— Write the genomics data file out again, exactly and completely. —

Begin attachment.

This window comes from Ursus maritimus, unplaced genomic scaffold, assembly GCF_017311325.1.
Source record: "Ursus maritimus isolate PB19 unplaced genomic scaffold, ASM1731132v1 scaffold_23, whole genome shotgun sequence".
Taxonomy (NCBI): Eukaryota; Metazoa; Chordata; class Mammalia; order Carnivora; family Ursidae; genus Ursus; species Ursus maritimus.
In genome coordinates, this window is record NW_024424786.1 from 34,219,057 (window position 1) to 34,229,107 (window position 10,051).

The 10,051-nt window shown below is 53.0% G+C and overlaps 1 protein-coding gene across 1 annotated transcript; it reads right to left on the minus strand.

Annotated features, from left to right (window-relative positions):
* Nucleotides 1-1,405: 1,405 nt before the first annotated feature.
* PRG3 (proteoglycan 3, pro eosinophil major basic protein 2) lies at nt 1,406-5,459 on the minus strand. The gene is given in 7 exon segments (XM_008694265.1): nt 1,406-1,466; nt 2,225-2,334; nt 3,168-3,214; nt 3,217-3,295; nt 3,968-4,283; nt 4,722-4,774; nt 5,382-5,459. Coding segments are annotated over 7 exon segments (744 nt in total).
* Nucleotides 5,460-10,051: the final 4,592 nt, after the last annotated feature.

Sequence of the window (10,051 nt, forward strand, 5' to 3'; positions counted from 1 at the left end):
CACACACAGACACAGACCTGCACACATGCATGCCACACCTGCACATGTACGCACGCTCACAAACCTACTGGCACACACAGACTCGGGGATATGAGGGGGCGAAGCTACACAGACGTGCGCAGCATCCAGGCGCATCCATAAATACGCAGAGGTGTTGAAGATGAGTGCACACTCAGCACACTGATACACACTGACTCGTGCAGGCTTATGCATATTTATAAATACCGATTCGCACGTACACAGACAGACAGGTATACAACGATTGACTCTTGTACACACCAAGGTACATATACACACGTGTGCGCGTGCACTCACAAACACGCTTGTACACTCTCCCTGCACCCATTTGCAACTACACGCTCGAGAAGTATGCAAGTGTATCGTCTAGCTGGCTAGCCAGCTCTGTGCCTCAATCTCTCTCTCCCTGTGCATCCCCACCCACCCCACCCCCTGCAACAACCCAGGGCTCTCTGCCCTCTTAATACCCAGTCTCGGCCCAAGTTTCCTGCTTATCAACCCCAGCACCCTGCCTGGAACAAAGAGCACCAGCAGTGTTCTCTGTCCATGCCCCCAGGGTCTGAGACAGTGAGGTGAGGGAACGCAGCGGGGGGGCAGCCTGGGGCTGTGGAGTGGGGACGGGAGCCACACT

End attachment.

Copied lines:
This window comes from Ursus maritimus, unplaced genomic scaffold, assembly GCF_017311325.1.
Source record: "Ursus maritimus isolate PB19 unplaced genomic scaffold, ASM1731132v1 scaffold_23, whole genome shotgun sequence".
Taxonomy (NCBI): Eukaryota; Metazoa; Chordata; class Mammalia; order Carnivora; family Ursidae; genus Ursus; species Ursus maritimus.
In genome coordinates, this window is record NW_024424786.1 from 34,219,057 (window position 1) to 34,229,107 (window position 10,051).

The 10,051-nt window shown below is 53.0% G+C and overlaps 1 protein-coding gene across 1 annotated transcript; it reads right to left on the minus strand.

Annotated features, from left to right (window-relative positions):
* Nucleotides 1-1,405: 1,405 nt before the first annotated feature.
* PRG3 (proteoglycan 3, pro eosinophil major basic protein 2) lies at nt 1,406-5,459 on the minus strand. The gene is given in 7 exon segments (XM_008694265.1): nt 1,406-1,466; nt 2,225-2,334; nt 3,168-3,214; nt 3,217-3,295; nt 3,968-4,283; nt 4,722-4,774; nt 5,382-5,459. Coding segments are annotated over 7 exon segments (744 nt in total).
* Nucleotides 5,460-10,051: the final 4,592 nt, after the last annotated feature.

Sequence of the window (10,051 nt, forward strand, 5' to 3'; positions counted from 1 at the left end):
CACACACAGACACAGACCTGCACACATGCATGCCACACCTGCACATGTACGCACGCTCACAAACCTACTGGCACACACAGACTCGGGGATATGAGGGGGCGAAGCTACACAGACGTGCGCAGCATCCAGGCGCATCCATAAATACGCAGAGGTGTTGAAGATGAGTGCACACTCAGCACACTGATACACACTGACTCGTGCAGGCTTATGCATATTTATAAATACCGATTCGCACGTACACAGACAGACAGGTATACAACGATTGACTCTTGTACACACCAAGGTACATATACACACGTGTGCGCGTGCACTCACAAACACGCTTGTACACTCTCCCTGCACCCATTTGCAACTACACGCTCGAGAAGTATGCAAGTGTATCGTCTAGCTGGCTAGCCAGCTCTGTGCCTCAATCTCTCTCTCCCTGTGCATCCCCACCCACCCCACCCCCTGCAACAACCCAGGGCTCTCTGCCCTCTTAATACCCAGTCTCGGCCCAAGTTTCCTGCTTATCAACCCCAGCACCCTGCCTGGAACAAAGAGCACCAGCAGTGTTCTCTGTCCATGCCCCCAGGGTCTGAGACAGTGAGGTGAGGGAACGCAGCGGGGGGGCAGCCTGGGGCTGTGGAGTGGGGACGGGAGCCACACT